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New ASTM (American Society for Testing and Materials) International standard is said to provide clear steps to collect airborne nanomaterials and analyse them to determine their surface area.
According to ASTM nanomaterials are used in the manufacture of a wide range of products, encompassing medicine, textiles, automobile parts, personal care products, food packaging and sporting goods. During the manufacture and use of these products, there is a potential for nanomaterials to become airborne, resulting in inhalation exposure to workers and consumers.
The ASTM E2864, Test Method for Measurement of Airborne Metal and Metal Oxide Nanoparticle Surface Area Concentration in Inhalation Exposure Chambers Using Krypton Gas Adsorption, was developed by Subcommittee E56.02 on Physical and Chemical Characterization, part of ASTM International Committee E56 on Nanotechnology.
“There is a need to accurately characterise the physiochemical properties of nanomaterials to understand any linkage between a specific material property and an observed outcome in toxicology testing,” said Aleksandr Stefaniak, Research Industrial Hygienist, National Institute for Occupational Safety and Health, and an E56 member. “Surface area is considered to be an important nanomaterial property, and this test method fills a critical gap in that it provides the first standardised approach to determining the surface areas for airborne nanomaterials in the form that they are delivered to a test subject.”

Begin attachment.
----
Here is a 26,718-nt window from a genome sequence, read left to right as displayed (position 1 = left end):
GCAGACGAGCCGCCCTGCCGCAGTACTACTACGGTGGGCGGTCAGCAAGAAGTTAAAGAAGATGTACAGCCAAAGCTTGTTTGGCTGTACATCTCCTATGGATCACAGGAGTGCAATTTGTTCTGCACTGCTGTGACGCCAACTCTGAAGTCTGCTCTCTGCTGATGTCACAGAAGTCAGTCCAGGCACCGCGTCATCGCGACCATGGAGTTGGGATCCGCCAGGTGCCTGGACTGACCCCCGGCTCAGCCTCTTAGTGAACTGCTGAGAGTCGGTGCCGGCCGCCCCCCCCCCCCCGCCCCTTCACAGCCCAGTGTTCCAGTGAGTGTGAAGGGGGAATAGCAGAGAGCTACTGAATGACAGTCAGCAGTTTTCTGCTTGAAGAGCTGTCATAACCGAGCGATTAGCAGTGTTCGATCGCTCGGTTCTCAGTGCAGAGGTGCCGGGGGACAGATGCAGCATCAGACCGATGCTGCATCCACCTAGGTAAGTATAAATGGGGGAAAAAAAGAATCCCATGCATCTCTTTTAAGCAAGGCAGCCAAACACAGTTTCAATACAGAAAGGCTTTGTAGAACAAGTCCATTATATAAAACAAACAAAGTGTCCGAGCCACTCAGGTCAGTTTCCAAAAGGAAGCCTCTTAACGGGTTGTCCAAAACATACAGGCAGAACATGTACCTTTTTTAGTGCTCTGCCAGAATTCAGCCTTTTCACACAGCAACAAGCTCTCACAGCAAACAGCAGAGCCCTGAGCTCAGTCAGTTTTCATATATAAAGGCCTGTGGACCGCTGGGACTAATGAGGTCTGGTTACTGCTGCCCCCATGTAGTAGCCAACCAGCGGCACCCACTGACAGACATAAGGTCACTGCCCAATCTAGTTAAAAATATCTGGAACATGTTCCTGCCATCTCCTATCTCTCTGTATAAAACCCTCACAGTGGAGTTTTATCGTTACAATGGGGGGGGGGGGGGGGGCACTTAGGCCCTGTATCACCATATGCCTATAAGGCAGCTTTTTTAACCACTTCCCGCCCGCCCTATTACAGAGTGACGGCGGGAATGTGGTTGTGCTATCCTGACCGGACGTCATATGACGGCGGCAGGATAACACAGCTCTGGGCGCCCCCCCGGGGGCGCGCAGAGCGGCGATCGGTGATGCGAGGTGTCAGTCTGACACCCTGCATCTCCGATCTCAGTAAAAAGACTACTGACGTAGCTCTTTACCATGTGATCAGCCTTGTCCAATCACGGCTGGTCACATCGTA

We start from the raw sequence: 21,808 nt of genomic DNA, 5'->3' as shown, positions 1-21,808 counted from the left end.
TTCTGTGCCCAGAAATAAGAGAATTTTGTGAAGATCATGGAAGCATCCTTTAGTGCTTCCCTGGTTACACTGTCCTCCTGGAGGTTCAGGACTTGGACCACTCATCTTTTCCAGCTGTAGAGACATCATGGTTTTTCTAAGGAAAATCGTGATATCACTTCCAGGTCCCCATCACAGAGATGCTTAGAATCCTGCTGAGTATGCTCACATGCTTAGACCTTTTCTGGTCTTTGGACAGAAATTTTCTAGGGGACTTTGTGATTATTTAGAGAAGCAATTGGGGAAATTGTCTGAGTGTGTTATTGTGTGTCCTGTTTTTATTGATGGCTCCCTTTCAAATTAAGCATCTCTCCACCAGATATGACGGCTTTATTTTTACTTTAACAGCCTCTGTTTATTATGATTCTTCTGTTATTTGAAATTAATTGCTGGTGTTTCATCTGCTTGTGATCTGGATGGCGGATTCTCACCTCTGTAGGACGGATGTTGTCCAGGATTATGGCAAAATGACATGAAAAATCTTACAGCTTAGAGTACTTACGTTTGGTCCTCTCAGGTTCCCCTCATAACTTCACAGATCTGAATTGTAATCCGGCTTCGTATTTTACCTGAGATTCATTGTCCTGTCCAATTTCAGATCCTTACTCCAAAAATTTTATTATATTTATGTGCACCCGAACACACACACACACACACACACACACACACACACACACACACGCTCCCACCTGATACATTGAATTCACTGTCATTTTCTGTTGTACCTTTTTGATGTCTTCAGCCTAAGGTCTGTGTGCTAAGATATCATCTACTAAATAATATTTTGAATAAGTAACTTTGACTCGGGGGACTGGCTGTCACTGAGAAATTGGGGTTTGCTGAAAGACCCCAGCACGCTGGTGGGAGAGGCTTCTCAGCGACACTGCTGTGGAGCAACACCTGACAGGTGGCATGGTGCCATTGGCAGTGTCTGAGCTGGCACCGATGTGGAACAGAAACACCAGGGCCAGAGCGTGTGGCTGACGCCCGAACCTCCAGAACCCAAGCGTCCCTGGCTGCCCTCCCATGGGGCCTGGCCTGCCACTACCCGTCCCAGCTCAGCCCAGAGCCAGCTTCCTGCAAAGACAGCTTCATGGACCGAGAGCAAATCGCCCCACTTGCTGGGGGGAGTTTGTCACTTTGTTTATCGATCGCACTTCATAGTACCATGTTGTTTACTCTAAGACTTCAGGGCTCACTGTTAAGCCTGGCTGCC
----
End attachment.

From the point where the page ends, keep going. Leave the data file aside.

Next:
Stefaniak notes that the most important application of ASTM E2864 will be for inhalation toxicology testing being performed for research and regulatory purposes.
“ASTM E2864 will help scientists to better understand the properties of the nanomaterials they use in their experiments and promote the safe development and use of nanomaterials,” says Stefaniak.
All interested parties are invited to join in the standards developing activities of E56.02. The subcommittee is seeking laboratories to participate in interlaboratory studies on ASTM E2864 who have the capability to measure low surface area values using krypton gas as the adsorbate.
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